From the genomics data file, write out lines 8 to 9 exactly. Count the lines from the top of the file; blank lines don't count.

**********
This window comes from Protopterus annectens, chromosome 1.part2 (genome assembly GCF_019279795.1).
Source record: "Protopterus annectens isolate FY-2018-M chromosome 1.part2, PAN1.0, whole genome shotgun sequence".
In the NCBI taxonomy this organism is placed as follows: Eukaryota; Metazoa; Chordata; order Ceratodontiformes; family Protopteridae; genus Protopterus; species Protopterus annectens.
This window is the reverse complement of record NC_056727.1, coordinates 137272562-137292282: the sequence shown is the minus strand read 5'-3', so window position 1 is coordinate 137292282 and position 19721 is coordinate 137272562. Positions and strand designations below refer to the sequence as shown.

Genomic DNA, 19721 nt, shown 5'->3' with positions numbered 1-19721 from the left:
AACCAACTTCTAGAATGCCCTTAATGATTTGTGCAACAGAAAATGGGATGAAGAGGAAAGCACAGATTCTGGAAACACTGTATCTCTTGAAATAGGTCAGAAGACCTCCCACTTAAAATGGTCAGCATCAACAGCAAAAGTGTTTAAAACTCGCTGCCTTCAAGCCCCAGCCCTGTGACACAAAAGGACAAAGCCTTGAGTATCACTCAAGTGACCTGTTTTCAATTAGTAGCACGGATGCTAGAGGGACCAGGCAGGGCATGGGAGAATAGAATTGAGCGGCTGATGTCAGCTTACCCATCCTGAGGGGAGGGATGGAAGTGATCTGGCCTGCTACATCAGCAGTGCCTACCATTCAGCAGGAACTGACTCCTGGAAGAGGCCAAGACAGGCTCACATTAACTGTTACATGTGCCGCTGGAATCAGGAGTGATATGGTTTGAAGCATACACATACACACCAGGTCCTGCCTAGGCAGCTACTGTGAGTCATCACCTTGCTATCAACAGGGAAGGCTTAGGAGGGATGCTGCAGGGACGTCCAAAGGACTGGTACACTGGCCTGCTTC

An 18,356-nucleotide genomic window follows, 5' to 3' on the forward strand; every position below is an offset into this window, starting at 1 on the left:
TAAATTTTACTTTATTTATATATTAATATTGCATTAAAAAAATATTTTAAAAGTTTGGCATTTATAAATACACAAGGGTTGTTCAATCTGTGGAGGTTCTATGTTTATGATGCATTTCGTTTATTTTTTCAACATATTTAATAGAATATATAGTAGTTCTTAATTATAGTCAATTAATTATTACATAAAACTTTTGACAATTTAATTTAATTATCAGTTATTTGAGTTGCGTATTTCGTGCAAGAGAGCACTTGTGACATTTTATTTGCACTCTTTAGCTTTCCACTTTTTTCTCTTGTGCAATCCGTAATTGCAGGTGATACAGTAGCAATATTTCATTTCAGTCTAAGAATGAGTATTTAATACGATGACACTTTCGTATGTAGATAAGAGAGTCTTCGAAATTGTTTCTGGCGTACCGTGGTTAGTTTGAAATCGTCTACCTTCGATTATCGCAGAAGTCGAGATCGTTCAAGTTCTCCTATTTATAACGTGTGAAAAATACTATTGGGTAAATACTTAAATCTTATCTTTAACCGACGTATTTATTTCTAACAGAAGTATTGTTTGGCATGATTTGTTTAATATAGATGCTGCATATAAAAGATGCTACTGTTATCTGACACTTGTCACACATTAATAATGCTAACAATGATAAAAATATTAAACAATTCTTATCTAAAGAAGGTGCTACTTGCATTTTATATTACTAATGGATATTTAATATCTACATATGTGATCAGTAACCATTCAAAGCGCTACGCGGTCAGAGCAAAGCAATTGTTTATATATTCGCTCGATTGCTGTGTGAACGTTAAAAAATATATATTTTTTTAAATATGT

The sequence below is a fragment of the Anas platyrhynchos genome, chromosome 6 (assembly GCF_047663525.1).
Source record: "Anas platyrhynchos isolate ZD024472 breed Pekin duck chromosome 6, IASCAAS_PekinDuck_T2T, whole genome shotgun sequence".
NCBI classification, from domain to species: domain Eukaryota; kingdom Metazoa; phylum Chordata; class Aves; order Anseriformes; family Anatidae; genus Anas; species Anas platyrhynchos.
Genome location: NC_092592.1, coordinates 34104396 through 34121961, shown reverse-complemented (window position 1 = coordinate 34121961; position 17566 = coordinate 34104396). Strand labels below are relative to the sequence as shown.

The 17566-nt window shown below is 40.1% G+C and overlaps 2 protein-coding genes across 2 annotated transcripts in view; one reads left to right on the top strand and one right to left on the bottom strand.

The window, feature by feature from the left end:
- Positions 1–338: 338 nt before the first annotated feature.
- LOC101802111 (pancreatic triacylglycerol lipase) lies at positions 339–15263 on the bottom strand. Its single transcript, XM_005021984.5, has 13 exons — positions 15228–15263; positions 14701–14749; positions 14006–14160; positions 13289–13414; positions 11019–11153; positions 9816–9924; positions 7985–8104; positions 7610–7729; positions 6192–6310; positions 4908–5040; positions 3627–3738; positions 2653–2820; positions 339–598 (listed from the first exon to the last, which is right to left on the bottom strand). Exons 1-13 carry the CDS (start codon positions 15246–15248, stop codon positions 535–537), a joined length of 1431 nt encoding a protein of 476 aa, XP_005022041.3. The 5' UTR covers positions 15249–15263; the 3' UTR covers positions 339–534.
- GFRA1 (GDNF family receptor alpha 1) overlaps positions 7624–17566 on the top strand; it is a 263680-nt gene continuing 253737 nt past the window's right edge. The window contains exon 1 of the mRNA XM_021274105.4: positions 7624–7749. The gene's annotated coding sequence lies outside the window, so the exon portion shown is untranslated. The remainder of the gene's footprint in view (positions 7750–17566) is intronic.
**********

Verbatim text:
TAAATTTTACTTTATTTATATATTAATATTGCATTAAAAAAATATTTTAAAAGTTTGGCATTTATAAATACACAAGGGTTGTTCAATCTGTGGAGGTTCTATGTTTATGATGCATTTCGTTTATTTTTTCAACATATTTAATAGAATATATAGTAGTTCTTAATTATAGTCAATTAATTATTACATAAAACTTTTGACAATTTAATTTAATTATCAGTTATTTGAGTTGCGTATTTCGTGCAAGAGAGCACTTGTGACATTTTATTTGCACTCTTTAGCTTTCCACTTTTTTCTCTTGTGCAATCCGTAATTGCAGGTGATACAGTAGCAATATTTCATTTCAGTCTAAGAATGAGTATTTAATACGATGACACTTTCGTATGTAGATAAGAGAGTCTTCGAAATTGTTTCTGGCGTACCGTGGTTAGTTTGAAATCGTCTACCTTCGATTATCGCAGAAGTCGAGATCGTTCAAGTTCTCCTATTTATAACGTGTGAAAAATACTATTGGGTAAATACTTAAATCTTATCTTTAACCGACGTATTTATTTCTAACAGAAGTATTGTTTGGCATGATTTGTTTAATATAGATGCTGCATATAAAAGATGCTACTGTTATCTGACACTTGTCACACATTAATAATGCTAACAATGATAAAAATATTAAACAATTCTTATCTAAAGAAGGTGCTACTTGCATTTTATATTACTAATGGATATTTAATATCTACATATGTGATCAGTAACCATTCAAAGCGCTACGCGGTCAGAGCAAAGCAATTGTTTATATATTCGCTCGATTGCTGTGTGAACGTTAAAAAATATATATTTTTTTAAATATGT

The sequence below is a fragment of the Anas platyrhynchos genome, chromosome 6 (assembly GCF_047663525.1).